Jagger damns Chinese with faint praise for banning songs
Mick Jagger heaped sarcastic praise on China's censors on Friday as it emerged that another of the Rolling Stones' songs has been banned ahead of their first concert in the world's most populous country. Start Me Up has been added to the four tracks previously deemed unacceptable by the authorities.
Mick Jagger heaped sarcastic praise on China’s censors on Friday as it emerged that another of the Rolling Stones’ songs has been banned ahead of their first concert in the world’s most populous country.
Start Me Up has been added to the four tracks previously deemed unacceptable by the authorities, apparently because Chinese communist censors have followed the lead of their American Christian counterparts.
United States officials beeped over the sexually suggestive lyrics “You make a dead man come” while Jagger was singing the song at this year’s Superbowl.
Speaking at a press conference on the eve of the gig, Jagger noted the irony in the authorities protection of this privileged audience, expected to be made up mainly of foreigners.
“This time we hoped there would be no censorship, but they have kept the same four and added another one,” he said. “I’m pleased the ministry of culture is doing so much to protect the morals of expatriate bankers and their girlfriends.”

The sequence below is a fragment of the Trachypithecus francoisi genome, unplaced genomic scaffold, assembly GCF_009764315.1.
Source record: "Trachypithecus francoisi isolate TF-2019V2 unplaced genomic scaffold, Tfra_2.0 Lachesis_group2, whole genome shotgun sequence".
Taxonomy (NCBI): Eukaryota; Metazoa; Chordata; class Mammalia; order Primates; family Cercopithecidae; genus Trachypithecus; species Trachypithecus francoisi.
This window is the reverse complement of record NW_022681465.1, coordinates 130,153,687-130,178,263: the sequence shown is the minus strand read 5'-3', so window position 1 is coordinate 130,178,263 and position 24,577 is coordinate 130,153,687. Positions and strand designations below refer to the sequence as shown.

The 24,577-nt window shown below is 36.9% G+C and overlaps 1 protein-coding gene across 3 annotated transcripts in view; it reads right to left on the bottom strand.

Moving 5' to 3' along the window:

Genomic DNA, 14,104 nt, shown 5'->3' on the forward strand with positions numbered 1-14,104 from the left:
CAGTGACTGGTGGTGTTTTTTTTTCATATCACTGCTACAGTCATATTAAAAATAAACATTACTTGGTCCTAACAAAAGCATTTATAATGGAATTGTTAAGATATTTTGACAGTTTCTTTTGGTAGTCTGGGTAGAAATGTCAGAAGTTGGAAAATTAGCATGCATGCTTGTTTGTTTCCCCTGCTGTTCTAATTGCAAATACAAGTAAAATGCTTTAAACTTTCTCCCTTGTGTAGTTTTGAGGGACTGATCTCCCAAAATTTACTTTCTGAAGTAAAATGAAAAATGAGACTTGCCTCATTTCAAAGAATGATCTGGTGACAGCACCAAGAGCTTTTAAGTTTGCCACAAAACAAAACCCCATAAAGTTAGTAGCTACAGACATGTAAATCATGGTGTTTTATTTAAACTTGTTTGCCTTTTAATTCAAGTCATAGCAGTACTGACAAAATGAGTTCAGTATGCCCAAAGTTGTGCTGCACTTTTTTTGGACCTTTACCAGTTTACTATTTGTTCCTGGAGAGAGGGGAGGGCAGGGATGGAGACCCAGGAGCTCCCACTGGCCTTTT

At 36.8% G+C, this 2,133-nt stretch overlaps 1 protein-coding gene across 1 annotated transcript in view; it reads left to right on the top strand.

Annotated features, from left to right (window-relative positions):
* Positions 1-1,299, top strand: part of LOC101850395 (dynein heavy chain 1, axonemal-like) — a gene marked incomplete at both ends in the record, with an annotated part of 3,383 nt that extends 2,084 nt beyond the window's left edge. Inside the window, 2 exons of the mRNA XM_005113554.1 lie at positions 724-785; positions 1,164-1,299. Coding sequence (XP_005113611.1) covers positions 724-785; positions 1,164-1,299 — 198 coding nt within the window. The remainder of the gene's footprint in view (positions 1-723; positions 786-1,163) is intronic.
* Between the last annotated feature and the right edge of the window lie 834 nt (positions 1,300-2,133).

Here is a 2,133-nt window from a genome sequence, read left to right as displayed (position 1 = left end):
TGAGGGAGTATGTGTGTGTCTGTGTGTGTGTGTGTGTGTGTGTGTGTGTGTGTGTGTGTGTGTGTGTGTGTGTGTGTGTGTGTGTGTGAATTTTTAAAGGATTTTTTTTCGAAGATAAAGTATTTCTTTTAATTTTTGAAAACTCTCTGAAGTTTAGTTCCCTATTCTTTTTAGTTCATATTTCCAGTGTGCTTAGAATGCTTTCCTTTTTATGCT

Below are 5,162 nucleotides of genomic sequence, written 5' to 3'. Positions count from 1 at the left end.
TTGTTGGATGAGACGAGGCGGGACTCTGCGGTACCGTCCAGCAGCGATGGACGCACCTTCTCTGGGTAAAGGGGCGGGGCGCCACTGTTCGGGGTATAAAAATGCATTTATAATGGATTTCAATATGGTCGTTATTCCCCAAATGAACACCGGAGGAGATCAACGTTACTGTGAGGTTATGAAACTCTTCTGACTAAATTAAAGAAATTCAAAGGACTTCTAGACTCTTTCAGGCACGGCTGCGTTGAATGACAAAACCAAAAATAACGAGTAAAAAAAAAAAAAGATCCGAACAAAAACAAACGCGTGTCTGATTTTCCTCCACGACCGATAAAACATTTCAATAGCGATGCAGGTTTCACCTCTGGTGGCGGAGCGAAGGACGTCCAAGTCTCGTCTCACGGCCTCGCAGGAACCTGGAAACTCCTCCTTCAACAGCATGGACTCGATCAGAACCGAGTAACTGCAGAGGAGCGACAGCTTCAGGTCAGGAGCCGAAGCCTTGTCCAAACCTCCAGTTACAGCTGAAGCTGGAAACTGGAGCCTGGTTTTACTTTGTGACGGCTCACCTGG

Start Me Up now joins four others from the Forty Licks album—Honky Tonk Woman, Black Sugar, Let’s Spend the Night Together and Beast of Burden—on the don’t playlist for Sunday’s concert at Shanghai’s Grand Stage. The band said they accepted the restrictions as the price to pay for a concert that has taken years to organise.
During the 1966/76 cultural revolution, the Rolling Stones were considered a symbol of decadent capitalism. Even when politics was no longer a major obstacle, nature has intervened. The band agreed not to play the contentious four songs at a gig arranged in 2003, but it had to be cancelled because of the Sars crisis.
This time, with ticket prices equivalent to several months of the average annual wage in China, more than 80% of the crowd at the 8 000 venue are expected to be foreigners.
Keith Richards, the lead guitarist, joked that the band might still play an instrumental version of the banned songs “to give Mick a break”.
Richards, Jagger, Charlie Watts and Ronnie Wood will get more exposure than most bands who come to China. According to the organisers, the concert will be the first show by a foreign band to be relayed live by CCTV—the Chinese state broadcaster.
“I feel like Marco Polo,” said Richards. - Guardian Unlimited Â